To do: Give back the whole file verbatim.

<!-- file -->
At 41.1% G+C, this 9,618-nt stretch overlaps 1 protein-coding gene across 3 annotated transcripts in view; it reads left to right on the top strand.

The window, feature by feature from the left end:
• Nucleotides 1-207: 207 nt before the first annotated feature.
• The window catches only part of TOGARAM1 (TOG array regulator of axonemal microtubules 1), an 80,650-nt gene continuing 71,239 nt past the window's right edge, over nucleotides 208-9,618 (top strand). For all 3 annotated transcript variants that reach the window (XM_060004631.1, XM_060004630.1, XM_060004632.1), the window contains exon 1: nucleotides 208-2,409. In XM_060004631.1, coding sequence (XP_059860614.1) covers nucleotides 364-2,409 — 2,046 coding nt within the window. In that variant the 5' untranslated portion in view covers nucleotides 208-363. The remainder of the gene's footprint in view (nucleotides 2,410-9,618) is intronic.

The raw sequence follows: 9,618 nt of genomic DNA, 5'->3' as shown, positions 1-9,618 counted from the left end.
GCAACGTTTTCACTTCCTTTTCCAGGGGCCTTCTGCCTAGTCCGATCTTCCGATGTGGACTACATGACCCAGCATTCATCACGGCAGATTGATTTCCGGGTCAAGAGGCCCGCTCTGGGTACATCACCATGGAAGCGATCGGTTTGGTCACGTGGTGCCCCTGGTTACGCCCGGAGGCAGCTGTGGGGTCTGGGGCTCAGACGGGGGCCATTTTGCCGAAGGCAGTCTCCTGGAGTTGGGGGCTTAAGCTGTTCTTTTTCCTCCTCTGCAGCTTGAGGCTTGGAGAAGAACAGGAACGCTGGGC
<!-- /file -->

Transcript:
At 41.1% G+C, this 9,618-nt stretch overlaps 1 protein-coding gene across 3 annotated transcripts in view; it reads left to right on the top strand.

The window, feature by feature from the left end:
• Nucleotides 1-207: 207 nt before the first annotated feature.
• The window catches only part of TOGARAM1 (TOG array regulator of axonemal microtubules 1), an 80,650-nt gene continuing 71,239 nt past the window's right edge, over nucleotides 208-9,618 (top strand). For all 3 annotated transcript variants that reach the window (XM_060004631.1, XM_060004630.1, XM_060004632.1), the window contains exon 1: nucleotides 208-2,409. In XM_060004631.1, coding sequence (XP_059860614.1) covers nucleotides 364-2,409 — 2,046 coding nt within the window. In that variant the 5' untranslated portion in view covers nucleotides 208-363. The remainder of the gene's footprint in view (nucleotides 2,410-9,618) is intronic.

The raw sequence follows: 9,618 nt of genomic DNA, 5'->3' as shown, positions 1-9,618 counted from the left end.
GCAACGTTTTCACTTCCTTTTCCAGGGGCCTTCTGCCTAGTCCGATCTTCCGATGTGGACTACATGACCCAGCATTCATCACGGCAGATTGATTTCCGGGTCAAGAGGCCCGCTCTGGGTACATCACCATGGAAGCGATCGGTTTGGTCACGTGGTGCCCCTGGTTACGCCCGGAGGCAGCTGTGGGGTCTGGGGCTCAGACGGGGGCCATTTTGCCGAAGGCAGTCTCCTGGAGTTGGGGGCTTAAGCTGTTCTTTTTCCTCCTCTGCAGCTTGAGGCTTGGAGAAGAACAGGAACGCTGGGC